Friday, June 11, 2010


I have been longing to join the Creativity Boot Camp along with some other wonderful women bloggers (whom I discovered through the Momalom gig), but the first word prompt on Day 1 threw me so badly that I had to let it rest for several days. I was planning to remain several days behind the rest of the camp anyway, as Boot Camp began in the days prior to my oldest flying out of country, and I needed to spend time with her. Anyway...the first day's prompt was the word, "Ivory," and I haven't been able to finish the piece of writing.

Here it is in its that I can move on, and let it sit while I continue with the boot camp prompts.

Ivory makes me think of elephant tusks and piano keys and the book about the tooth fairy that I used to read to Mane when she first started losing teeth. It also makes me think of wedding dresses, of the more muted and elegant color of ivory in contrast to the stark white of...well...white. And then there's the stigma that off-white is for the non-virgin bride. And then my thoughts spiral away like elephant tusks thinking of the damage done in the name of female virginity.

I finished a novel about a week ago called Breath, Eyes, Memory about a Haitian girl who comes to live with her mother in the U.S. at the age of 12 and her experience with the practice of mothers "testing" their daughters to check the status of their virginity until they marry. This is to insure that the family name will not be dishonored by a woman turning out to not be a virgin on her wedding night. This, of course, raises myriads of questions for me. Among them: What kind of husband parades a bloody sheet through the streets after his wedding night? Should he really be proud of himself for that?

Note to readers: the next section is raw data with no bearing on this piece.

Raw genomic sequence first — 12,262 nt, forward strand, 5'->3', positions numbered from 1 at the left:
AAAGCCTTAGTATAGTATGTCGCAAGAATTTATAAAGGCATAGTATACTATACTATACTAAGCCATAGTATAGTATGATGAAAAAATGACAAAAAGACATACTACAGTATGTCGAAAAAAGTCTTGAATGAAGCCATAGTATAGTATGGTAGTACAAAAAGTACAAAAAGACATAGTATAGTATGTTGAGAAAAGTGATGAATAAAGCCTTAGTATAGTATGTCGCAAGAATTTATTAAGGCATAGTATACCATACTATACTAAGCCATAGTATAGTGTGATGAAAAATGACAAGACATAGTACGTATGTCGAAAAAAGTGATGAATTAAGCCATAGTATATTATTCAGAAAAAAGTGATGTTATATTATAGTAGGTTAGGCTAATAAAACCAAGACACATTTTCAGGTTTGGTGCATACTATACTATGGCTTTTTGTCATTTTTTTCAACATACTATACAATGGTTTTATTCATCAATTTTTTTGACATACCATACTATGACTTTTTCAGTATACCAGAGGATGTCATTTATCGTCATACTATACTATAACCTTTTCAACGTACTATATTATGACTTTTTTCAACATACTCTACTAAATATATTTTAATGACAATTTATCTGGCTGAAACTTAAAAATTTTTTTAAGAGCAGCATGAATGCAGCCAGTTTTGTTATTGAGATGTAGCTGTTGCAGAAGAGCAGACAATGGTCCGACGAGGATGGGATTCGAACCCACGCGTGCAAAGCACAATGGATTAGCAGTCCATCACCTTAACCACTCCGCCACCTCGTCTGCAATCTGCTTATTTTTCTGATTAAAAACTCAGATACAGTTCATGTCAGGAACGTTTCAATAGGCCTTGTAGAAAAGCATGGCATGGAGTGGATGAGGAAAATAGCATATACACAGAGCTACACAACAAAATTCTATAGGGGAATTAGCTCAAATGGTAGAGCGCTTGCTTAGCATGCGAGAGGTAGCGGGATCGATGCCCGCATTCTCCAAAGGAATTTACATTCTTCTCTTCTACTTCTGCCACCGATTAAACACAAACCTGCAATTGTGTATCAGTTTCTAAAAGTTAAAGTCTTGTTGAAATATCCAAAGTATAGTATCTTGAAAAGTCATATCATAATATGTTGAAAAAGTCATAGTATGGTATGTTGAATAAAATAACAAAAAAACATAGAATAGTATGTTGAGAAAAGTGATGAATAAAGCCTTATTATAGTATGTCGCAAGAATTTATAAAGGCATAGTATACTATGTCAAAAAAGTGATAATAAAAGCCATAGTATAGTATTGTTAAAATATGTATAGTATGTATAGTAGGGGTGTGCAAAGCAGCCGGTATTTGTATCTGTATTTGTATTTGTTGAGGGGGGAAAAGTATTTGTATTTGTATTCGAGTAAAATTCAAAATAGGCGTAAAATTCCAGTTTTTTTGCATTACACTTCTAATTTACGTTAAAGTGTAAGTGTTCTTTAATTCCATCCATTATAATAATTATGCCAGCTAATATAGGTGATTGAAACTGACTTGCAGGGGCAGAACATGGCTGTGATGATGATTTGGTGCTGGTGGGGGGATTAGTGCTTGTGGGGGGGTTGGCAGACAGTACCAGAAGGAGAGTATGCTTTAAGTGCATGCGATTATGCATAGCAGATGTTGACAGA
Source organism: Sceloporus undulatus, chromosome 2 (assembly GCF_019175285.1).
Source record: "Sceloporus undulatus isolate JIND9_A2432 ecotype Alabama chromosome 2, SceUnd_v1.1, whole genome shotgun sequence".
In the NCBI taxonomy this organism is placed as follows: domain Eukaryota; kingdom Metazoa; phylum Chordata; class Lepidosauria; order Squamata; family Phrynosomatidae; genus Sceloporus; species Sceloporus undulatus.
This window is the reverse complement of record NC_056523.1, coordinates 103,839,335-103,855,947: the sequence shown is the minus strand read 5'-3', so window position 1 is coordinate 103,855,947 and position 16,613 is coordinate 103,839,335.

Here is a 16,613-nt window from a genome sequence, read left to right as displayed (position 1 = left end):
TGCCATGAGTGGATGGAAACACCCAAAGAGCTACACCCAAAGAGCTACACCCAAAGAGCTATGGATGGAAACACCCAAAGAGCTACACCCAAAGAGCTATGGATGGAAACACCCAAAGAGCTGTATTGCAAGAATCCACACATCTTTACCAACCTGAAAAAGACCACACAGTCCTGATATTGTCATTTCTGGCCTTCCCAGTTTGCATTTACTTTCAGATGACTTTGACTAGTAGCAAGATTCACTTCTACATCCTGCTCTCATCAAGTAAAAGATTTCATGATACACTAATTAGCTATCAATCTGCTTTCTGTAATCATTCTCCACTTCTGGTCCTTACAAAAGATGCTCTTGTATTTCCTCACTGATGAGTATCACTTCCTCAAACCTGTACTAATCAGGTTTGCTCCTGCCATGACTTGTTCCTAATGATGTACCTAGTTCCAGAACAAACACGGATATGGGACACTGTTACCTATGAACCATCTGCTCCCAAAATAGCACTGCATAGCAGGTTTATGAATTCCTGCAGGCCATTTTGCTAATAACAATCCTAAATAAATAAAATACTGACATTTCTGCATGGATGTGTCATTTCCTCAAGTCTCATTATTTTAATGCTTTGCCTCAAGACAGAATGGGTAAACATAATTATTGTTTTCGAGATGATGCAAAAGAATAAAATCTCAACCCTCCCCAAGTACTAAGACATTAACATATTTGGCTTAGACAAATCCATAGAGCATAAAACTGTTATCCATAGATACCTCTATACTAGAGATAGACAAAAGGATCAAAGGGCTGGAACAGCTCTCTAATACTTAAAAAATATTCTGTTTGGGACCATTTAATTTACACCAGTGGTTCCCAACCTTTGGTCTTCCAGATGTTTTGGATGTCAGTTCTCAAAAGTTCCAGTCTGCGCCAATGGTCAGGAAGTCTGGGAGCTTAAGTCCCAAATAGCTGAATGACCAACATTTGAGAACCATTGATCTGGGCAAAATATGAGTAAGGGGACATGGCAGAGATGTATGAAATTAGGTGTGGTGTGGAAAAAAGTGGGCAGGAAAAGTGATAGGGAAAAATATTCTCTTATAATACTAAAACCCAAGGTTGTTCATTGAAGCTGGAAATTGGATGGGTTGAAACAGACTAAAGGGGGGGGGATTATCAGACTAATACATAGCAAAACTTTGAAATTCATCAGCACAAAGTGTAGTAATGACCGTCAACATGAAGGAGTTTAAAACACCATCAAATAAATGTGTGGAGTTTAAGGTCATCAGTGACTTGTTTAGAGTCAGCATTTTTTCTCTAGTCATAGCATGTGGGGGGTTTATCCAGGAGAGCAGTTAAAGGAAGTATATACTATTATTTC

And then I think of the opposite of the ivory wedding dress...the ivory tower: the elite untouchables, those who are too clean and pure to touch the rest of the world. Strangely, I feel that both the obsession with virginity and the cloistered elitism are part of the religiosity of conservative Christianity...or, perhaps, it isn't Christianity, but just religiosity, which seems to fall so readily into legalism. I'm not talking politics. I'm talking about graceless religion...the kind of religion that looks down its nose at people but refuses to get dirty in the trenches doing the real work. Hypocrisy. Claiming to love but refusing to love anyone who is lost, or wounded, or misled.

And I keep picturing the curve of the elephant tusk, the fine, easy graceful curve...the dangerous curve...both sides of the same coin. 

That's really all. Spiraling thoughts, eh?

boot camp

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